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Comment Re:Status was NOT divulged, only email identities (Score 1) 65

The problem isn't who, exactly, was on the list - and what their HIV status might be.

The problem is the PERCEPTION in the general public about what the HIV status must be of people on that list. My guess is that a vast majority of people would assume that they are all HIV sufferers...that's incorrect, but that's what they'll assume.

At least one person who replied right here on Slashdot is advocating that the names of people with HIV should be public knowledge.

So - what is the intersection of people who (stupidly) think the names should be made public and people who (stupidly) assume that everyone on the list has HIV? I think we all know that this is hardly an empty set!

Hence it is very likely that people who DON'T have HIV will be publically identified as people who DO have HIV...and the consequences of THAT can be fairly extreme, both to interpersonal relationship - and (in some places) to getting a job, getting health care coverage, etc.

Also, it's really trivial to find someone's name from their email address - and to find their street address from those pieces of information.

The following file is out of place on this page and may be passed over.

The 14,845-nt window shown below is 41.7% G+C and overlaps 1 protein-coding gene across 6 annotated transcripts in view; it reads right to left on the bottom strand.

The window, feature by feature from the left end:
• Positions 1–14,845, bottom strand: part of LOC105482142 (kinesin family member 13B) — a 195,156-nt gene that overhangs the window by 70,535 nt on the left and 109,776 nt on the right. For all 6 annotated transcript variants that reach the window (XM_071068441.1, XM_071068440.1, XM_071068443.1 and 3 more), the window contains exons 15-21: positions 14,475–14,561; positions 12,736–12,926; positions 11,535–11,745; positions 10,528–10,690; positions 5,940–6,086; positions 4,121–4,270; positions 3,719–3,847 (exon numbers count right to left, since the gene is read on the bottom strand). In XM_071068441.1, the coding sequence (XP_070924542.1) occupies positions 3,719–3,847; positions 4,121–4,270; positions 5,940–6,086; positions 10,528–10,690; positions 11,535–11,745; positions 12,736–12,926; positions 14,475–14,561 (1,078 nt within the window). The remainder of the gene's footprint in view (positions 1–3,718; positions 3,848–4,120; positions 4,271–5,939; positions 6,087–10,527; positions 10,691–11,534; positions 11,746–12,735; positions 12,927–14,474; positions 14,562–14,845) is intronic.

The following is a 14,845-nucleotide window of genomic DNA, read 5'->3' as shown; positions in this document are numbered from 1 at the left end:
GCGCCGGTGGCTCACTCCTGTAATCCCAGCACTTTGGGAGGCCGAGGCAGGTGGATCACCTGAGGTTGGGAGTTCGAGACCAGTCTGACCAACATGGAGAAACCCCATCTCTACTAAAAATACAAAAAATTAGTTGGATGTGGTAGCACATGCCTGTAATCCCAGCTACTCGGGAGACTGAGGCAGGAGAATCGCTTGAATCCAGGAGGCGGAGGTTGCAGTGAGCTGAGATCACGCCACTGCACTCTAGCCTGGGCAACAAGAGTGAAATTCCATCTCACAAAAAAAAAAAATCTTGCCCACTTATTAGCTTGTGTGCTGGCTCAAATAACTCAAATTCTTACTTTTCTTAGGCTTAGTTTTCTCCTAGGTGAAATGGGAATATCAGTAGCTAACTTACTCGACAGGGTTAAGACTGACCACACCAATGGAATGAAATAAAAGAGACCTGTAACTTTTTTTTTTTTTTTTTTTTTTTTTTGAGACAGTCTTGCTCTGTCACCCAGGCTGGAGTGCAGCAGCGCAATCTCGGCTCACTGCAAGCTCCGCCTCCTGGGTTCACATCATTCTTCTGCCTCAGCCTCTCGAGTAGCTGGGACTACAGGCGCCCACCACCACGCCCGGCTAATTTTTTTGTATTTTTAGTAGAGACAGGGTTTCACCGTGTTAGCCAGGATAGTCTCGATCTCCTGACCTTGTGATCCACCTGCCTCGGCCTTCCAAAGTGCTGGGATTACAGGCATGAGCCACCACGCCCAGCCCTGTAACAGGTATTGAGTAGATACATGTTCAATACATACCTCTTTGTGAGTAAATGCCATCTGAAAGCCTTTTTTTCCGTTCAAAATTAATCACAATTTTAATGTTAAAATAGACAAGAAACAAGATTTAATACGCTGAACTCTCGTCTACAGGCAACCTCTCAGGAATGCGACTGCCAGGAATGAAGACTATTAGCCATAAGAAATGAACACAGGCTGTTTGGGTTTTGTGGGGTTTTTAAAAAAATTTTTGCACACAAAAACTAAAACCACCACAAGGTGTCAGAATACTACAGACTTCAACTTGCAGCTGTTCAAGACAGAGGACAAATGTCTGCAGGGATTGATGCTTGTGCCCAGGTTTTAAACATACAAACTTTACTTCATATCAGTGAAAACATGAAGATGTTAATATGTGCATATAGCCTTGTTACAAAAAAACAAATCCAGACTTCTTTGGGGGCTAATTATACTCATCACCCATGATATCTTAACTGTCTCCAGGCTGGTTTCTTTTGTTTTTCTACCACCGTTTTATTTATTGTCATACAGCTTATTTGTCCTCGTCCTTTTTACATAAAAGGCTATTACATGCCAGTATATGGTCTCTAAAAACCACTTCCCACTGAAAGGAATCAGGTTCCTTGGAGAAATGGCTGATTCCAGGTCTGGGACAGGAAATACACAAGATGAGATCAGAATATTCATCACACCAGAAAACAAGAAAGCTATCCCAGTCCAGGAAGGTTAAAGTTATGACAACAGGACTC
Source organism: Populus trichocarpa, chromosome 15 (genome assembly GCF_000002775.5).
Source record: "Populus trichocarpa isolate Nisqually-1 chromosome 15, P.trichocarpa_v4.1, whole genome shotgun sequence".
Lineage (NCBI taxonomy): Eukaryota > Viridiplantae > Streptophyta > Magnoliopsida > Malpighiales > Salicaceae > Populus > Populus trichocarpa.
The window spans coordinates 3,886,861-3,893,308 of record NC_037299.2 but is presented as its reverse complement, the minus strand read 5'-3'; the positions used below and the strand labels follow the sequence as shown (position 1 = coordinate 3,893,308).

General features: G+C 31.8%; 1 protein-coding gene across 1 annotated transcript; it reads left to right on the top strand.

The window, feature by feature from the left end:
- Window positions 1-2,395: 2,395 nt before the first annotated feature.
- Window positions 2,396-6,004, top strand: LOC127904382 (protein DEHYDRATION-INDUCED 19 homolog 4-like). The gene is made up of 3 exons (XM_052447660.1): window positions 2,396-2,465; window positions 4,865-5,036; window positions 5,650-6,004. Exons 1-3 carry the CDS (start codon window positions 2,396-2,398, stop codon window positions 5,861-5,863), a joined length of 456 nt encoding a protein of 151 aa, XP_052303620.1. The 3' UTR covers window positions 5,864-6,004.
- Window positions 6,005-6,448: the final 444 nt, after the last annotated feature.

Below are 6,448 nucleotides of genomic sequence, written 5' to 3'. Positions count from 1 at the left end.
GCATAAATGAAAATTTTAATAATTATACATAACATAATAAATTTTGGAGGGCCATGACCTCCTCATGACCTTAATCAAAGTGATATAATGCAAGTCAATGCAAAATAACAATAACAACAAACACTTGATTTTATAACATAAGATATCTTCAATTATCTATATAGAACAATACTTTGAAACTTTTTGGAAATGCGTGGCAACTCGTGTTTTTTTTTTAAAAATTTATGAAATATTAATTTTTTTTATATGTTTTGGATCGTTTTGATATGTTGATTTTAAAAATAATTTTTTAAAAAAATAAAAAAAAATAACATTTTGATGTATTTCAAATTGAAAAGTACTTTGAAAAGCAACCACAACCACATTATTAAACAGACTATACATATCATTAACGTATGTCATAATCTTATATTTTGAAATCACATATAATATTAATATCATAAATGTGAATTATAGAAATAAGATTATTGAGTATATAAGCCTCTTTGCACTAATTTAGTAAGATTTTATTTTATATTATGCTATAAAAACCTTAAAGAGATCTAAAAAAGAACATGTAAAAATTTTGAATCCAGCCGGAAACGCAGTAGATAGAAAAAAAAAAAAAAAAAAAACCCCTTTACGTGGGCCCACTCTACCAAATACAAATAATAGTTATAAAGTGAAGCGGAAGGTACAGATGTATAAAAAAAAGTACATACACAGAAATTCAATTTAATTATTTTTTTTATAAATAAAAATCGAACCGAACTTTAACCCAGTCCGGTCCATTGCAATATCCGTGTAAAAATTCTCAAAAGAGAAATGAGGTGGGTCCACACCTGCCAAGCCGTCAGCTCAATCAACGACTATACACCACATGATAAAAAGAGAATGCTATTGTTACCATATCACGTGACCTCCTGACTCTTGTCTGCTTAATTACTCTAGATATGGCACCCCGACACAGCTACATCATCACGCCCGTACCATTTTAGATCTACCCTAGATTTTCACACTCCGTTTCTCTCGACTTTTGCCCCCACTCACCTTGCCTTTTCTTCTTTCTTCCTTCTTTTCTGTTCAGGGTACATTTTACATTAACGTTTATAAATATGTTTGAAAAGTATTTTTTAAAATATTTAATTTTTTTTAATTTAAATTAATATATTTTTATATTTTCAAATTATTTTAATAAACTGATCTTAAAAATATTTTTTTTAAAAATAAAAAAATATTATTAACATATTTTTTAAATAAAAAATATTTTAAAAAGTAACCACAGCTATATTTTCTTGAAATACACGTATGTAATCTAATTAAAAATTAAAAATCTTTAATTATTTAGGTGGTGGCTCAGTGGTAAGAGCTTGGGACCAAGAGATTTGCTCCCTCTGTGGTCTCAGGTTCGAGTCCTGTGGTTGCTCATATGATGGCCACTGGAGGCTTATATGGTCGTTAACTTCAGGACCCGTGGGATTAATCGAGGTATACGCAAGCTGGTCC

So, no, this is not the small matter you're describing...it's potentially devastating.

Comment Re:Why shouldn't this be public anyway? (Score 1) 65

So your position is that the entire country (world maybe) should have access to identity information for everyone who currently has a potentially fatal, communicable disease? Knowing their email addresses would hardly be adequate to help people avoid the problems you describe, so you must (logically) be advocating for revealing actual names and work/home addresses.

Hmmm - so what other diseases should be accorded such special status?

Unless you have some kind of unseemly bias, you must be concerned about all diseases that are at least as communicable as HIV, and which cause at least that number of deaths - would that be a reasonable low bar for you?

So...let's see - in the UK, about 6,000 people die every year from HIV/AIDS - and about 25,000 die from influenza.

Oh [citation required] huh? OK - the numbers are here:

http://www.avert.org/uk-hiv-ai... (6,000 people died from AIDS in 2012)
http://www.theguardian.com/soc... (28,000 people died from influenza in just two weeks in January 2015)

How about communicability?

To be infected by HIV, you need to exchange body fluids - pretty unlikely to happen, statistically.
To be infected by influenza, you just need to be standing nearby when they sneeze - incredibly likely.

So - unless your position comes from a specific bias against HIV sufferers *because* of the most common routes of infection - you should reasonably be pressing the government to release the names of all known influenza sufferers instead.

I think we know what your feelings are in that regard - so we can only conclude from your post that it's pure, unreasoning bias.

Comment Re:Easy problem to solve: Ban CC: (Score 1) 65